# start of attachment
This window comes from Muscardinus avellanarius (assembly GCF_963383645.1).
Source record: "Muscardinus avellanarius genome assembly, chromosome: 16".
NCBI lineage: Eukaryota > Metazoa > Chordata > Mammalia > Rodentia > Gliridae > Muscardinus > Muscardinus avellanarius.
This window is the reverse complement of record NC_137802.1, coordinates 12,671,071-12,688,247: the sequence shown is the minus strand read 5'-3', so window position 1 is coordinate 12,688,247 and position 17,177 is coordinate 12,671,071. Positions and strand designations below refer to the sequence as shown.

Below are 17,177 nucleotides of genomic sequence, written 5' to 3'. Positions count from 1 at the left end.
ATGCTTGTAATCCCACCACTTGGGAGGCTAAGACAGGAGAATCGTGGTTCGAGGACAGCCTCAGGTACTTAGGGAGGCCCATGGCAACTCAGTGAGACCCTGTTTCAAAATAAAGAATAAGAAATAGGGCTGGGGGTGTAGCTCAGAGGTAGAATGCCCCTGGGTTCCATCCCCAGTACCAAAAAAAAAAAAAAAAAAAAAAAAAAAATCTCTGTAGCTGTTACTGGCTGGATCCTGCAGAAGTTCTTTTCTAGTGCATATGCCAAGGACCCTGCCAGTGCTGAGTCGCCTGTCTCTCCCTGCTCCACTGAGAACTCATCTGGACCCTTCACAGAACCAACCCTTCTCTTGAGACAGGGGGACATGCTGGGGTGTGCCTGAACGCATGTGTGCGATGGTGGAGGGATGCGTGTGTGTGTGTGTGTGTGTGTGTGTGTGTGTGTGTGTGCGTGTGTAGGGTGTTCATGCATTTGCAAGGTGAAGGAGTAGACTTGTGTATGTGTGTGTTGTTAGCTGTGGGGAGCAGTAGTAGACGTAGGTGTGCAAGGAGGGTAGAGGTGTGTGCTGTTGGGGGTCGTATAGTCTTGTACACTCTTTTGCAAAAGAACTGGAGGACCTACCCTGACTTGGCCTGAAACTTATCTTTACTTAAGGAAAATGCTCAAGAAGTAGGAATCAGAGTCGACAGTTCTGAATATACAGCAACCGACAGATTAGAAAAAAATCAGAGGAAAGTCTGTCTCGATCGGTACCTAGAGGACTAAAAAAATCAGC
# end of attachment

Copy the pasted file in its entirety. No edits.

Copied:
This window comes from Muscardinus avellanarius (assembly GCF_963383645.1).
Source record: "Muscardinus avellanarius genome assembly, chromosome: 16".
NCBI lineage: Eukaryota > Metazoa > Chordata > Mammalia > Rodentia > Gliridae > Muscardinus > Muscardinus avellanarius.
This window is the reverse complement of record NC_137802.1, coordinates 12,671,071-12,688,247: the sequence shown is the minus strand read 5'-3', so window position 1 is coordinate 12,688,247 and position 17,177 is coordinate 12,671,071. Positions and strand designations below refer to the sequence as shown.

Below are 17,177 nucleotides of genomic sequence, written 5' to 3'. Positions count from 1 at the left end.
ATGCTTGTAATCCCACCACTTGGGAGGCTAAGACAGGAGAATCGTGGTTCGAGGACAGCCTCAGGTACTTAGGGAGGCCCATGGCAACTCAGTGAGACCCTGTTTCAAAATAAAGAATAAGAAATAGGGCTGGGGGTGTAGCTCAGAGGTAGAATGCCCCTGGGTTCCATCCCCAGTACCAAAAAAAAAAAAAAAAAAAAAAAAAAAATCTCTGTAGCTGTTACTGGCTGGATCCTGCAGAAGTTCTTTTCTAGTGCATATGCCAAGGACCCTGCCAGTGCTGAGTCGCCTGTCTCTCCCTGCTCCACTGAGAACTCATCTGGACCCTTCACAGAACCAACCCTTCTCTTGAGACAGGGGGACATGCTGGGGTGTGCCTGAACGCATGTGTGCGATGGTGGAGGGATGCGTGTGTGTGTGTGTGTGTGTGTGTGTGTGTGTGTGTGTGCGTGTGTAGGGTGTTCATGCATTTGCAAGGTGAAGGAGTAGACTTGTGTATGTGTGTGTTGTTAGCTGTGGGGAGCAGTAGTAGACGTAGGTGTGCAAGGAGGGTAGAGGTGTGTGCTGTTGGGGGTCGTATAGTCTTGTACACTCTTTTGCAAAAGAACTGGAGGACCTACCCTGACTTGGCCTGAAACTTATCTTTACTTAAGGAAAATGCTCAAGAAGTAGGAATCAGAGTCGACAGTTCTGAATATACAGCAACCGACAGATTAGAAAAAAATCAGAGGAAAGTCTGTCTCGATCGGTACCTAGAGGACTAAAAAAATCAGC